Mayor and City Commissioners, that is what is called a mandate. The voters of Lake Worth Beach realized that to save our Gulfstream Hotel, which is on the National Register of Historic Places, new development would need to happen on the block. This will create the economic engine that restores and provides a beneficial use for the community and its foreseeable future. The historic hotel will once again take its rightful place as a centerpiece of hospitality and commerce that it was meant to be.


We as a community are concerned about saving endangered species. Let me introduce to you an endangered species that the Lake Worth Beach community wants to preserve and cherish. As an early 20th Century Florida Boom era hotel, the Gulfstream Hotel is one of few examples left. There are many reasons for this as the expectations of the traveling public have changed over the years for larger rooms and more amenities. As a certified urban planner, specializing in historic preservation, I’ve been witness to, and have been the undertaker for, demolition of too many historic hotels from that era. We need only look to West Palm Beach. It lost two historic waterfront hotels in the Pennsylvania Hotel and the Hotel George Washington. 


To those 3,408 people who voted “yes” on Question 3, I urge you to submit a public comment for Thursday’s meeting in support of preserving the Gulfstream Hotel in the manner it deserves.Thank you!"


Tuesday, August 17, 2021

Important Notice from the City of Lake Worth Beach re Public Meetings

 Virtual Commission Meeting Notice

Due to the recent increase in COVID-19 cases, in an abundance of caution Lake Worth Beach will return temporarily to virtual only meetings. To allow meetings to continue with proper social distancing, only Commissioners and key personnel will be allowed into the meeting location and the meeting will be livestreamed for all to view. This week the City Commission will be meeting at City Hall for the Commission Meeting scheduled for Tuesday, August 17, and the Gulfstream Hotel Work Session scheduled for Thursday, August 19 (this meeting has been moved from the Casino Ballroom to better accommodate the transition to fully virtual). Members of the public will be able to watch both meetings live online at  https://www.youtube.com/c/CityofLakeWorthBeach

Those who wish to participate in Public Comment for either meeting may submit their comment via the City website (https://portal.lakeworthbeachfl.gov/public-comment-card/.) The City will accept such public comment cards up to fifteen (15) minutes before the start of the meeting. There are two options for submitting a public comment.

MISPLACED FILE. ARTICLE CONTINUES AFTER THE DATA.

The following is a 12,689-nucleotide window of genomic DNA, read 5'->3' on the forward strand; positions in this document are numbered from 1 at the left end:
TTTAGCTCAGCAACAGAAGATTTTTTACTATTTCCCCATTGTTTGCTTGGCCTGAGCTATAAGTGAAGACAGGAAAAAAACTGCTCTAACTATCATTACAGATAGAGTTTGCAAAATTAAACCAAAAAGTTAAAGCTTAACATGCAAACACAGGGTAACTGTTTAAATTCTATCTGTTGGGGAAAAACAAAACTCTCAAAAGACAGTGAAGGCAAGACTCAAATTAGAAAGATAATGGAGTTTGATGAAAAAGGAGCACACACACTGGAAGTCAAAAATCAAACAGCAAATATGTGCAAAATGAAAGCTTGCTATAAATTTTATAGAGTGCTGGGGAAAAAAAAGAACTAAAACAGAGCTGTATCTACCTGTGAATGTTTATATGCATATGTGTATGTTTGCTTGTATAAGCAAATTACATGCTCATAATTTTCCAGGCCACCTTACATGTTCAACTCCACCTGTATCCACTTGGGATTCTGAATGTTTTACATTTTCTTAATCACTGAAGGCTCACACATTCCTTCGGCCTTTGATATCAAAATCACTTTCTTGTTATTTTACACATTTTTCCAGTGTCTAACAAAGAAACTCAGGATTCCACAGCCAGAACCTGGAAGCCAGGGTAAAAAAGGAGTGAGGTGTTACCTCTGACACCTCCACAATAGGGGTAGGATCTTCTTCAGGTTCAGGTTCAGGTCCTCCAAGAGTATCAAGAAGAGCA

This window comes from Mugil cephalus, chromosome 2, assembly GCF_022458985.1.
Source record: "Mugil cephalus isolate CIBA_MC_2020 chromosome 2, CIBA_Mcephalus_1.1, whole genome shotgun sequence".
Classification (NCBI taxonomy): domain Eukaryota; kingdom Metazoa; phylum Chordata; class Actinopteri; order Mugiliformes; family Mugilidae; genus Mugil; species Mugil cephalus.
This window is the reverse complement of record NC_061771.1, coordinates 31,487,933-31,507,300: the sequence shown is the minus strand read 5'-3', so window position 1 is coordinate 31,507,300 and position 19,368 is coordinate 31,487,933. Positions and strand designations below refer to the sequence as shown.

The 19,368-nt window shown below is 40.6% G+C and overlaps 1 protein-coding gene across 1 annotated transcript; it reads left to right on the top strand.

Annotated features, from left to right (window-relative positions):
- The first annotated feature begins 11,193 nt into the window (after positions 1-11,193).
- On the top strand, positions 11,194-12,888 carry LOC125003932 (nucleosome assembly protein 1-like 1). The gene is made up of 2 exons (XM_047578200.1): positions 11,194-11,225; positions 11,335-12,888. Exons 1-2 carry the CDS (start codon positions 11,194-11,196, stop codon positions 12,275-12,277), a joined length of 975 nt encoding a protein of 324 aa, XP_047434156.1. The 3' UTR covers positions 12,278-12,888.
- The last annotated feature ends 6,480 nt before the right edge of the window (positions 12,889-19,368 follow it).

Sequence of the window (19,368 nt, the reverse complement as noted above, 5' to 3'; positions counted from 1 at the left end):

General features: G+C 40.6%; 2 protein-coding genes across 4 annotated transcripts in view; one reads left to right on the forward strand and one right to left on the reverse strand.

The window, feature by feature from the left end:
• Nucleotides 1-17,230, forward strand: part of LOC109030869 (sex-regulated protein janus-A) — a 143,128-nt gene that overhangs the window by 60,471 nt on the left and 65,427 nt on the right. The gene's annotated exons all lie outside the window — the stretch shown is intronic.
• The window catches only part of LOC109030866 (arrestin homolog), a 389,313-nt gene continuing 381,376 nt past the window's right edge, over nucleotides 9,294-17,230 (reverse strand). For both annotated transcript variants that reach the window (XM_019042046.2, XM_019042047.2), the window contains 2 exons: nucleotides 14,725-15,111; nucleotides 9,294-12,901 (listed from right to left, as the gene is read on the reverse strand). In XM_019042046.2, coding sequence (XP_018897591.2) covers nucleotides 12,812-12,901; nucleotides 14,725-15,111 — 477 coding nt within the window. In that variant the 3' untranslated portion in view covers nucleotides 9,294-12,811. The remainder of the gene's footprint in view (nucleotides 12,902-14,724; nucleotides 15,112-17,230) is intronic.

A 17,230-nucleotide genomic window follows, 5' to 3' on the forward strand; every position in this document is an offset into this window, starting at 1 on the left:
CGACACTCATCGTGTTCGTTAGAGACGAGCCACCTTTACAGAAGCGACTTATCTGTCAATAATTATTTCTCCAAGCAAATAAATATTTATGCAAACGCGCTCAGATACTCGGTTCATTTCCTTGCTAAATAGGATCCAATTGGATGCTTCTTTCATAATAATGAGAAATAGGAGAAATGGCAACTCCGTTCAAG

1) Live Public Comment: Once the comment is submitted the resident will receive an email with confirmation of the comment and another email from Zoom with details on how to access the meeting to read your comment(s) into the record. If a resident wishes to provide a live comment they must be available on Zoom and logged in with their real name in order to speak.  

2) Clerk Read Public Comment: Check the checkbox if you prefer the City Clerk to read the comment(s). The clerk will read the comment into the record at the appropriate time during the meeting. The resident will NOT be required to be present on Zoom if this option is selected.

The Public Comment system is open now for those wishing to leave comments for the August 17 meeting. The system will open at 8am on Wednesday, August 18, for those who wish to leave comments for the Thursday, August 19, meeting.

The Commission and City Management will continue to assess the evolving situation and will resume in-person meetings as soon as it is safe to do so. Residents are encouraged to get vaccinated, wear a mask, and continue to socially distance at this time.

Friday, April 9, 2021

Lake Worth Beach Resident Decals Available Now


Effective immediately, per City ordinance, Lake Worth Beach will begin selling beach decals online for residents and seasonal residents that live in the 33460 and a limited area of 33461 zip codes only.  The beach decal period is effective May 1, 2021 to April 30, 2022.  The price will remain the same including tax: $42.80 for residents and $64.20 for seasonal residents.  Please check the interactive map to see if you qualify prior to completing the application.  Beach decals are available for purchase online by going to the City of Lake Worth Beach website Parking Page and completing the application and uploading the required forms. Once purchased the beach decals will be mailed out.

Tuesday, March 23, 2021

Lake Worth Beach CRA Zoom Sponsored Workshop: Monday, March 29th

The Lake Worth Beach CRA in partnership with Tenant Mentorship presents a free ZOOM Workshop:

OMNICHANNEL 1, 2, 3 -- Bridging the gap between physical and online businesses.

Date: Monday, March 29th

Time: 11:00 AM

Where: online via ZOOM

Registration: THE WORKSHOP IS FREE BUT YOU MUST REGISTER TO RECEIVE THE ZOOM LINK.

www.angelcicerone.com/omnichannel-mar-29

The bridging of on and offline business is no longer an option for independently owned retail and restaurants. It's a mandatory move necessary for long term survival. Yet so many small businesses view this transition with fear and trepidation. The process doesn't have to be overwhelming. With the proper training and a solid understanding of how it can improve business, the conversion to omnichannel can be both painless and seamless.